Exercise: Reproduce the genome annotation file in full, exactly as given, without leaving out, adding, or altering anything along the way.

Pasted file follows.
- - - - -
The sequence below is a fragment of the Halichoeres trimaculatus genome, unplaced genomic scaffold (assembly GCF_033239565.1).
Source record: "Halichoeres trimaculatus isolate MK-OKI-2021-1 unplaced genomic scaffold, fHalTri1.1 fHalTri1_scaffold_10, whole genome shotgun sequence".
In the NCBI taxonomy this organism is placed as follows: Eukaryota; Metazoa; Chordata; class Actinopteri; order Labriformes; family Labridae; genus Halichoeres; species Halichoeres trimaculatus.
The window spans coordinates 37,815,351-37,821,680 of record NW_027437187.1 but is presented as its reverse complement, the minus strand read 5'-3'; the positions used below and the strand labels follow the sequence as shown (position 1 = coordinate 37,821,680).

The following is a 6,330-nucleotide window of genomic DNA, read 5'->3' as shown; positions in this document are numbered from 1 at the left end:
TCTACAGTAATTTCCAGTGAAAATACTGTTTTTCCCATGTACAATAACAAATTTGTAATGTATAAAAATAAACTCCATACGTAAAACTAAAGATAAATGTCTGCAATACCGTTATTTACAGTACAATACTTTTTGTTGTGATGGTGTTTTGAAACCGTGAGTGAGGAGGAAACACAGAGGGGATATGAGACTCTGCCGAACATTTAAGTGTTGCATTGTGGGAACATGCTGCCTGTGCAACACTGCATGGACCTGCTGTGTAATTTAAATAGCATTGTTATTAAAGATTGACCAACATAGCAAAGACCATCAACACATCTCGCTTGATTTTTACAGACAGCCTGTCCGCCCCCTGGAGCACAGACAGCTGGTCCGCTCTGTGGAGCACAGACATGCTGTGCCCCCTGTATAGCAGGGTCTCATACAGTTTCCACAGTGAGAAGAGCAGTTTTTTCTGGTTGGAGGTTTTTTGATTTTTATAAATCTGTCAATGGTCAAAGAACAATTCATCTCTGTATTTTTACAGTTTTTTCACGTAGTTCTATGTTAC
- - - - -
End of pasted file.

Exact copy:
The sequence below is a fragment of the Halichoeres trimaculatus genome, unplaced genomic scaffold (assembly GCF_033239565.1).
Source record: "Halichoeres trimaculatus isolate MK-OKI-2021-1 unplaced genomic scaffold, fHalTri1.1 fHalTri1_scaffold_10, whole genome shotgun sequence".
In the NCBI taxonomy this organism is placed as follows: Eukaryota; Metazoa; Chordata; class Actinopteri; order Labriformes; family Labridae; genus Halichoeres; species Halichoeres trimaculatus.
The window spans coordinates 37,815,351-37,821,680 of record NW_027437187.1 but is presented as its reverse complement, the minus strand read 5'-3'; the positions used below and the strand labels follow the sequence as shown (position 1 = coordinate 37,821,680).

The following is a 6,330-nucleotide window of genomic DNA, read 5'->3' as shown; positions in this document are numbered from 1 at the left end:
TCTACAGTAATTTCCAGTGAAAATACTGTTTTTCCCATGTACAATAACAAATTTGTAATGTATAAAAATAAACTCCATACGTAAAACTAAAGATAAATGTCTGCAATACCGTTATTTACAGTACAATACTTTTTGTTGTGATGGTGTTTTGAAACCGTGAGTGAGGAGGAAACACAGAGGGGATATGAGACTCTGCCGAACATTTAAGTGTTGCATTGTGGGAACATGCTGCCTGTGCAACACTGCATGGACCTGCTGTGTAATTTAAATAGCATTGTTATTAAAGATTGACCAACATAGCAAAGACCATCAACACATCTCGCTTGATTTTTACAGACAGCCTGTCCGCCCCCTGGAGCACAGACAGCTGGTCCGCTCTGTGGAGCACAGACATGCTGTGCCCCCTGTATAGCAGGGTCTCATACAGTTTCCACAGTGAGAAGAGCAGTTTTTTCTGGTTGGAGGTTTTTTGATTTTTATAAATCTGTCAATGGTCAAAGAACAATTCATCTCTGTATTTTTACAGTTTTTTCACGTAGTTCTATGTTAC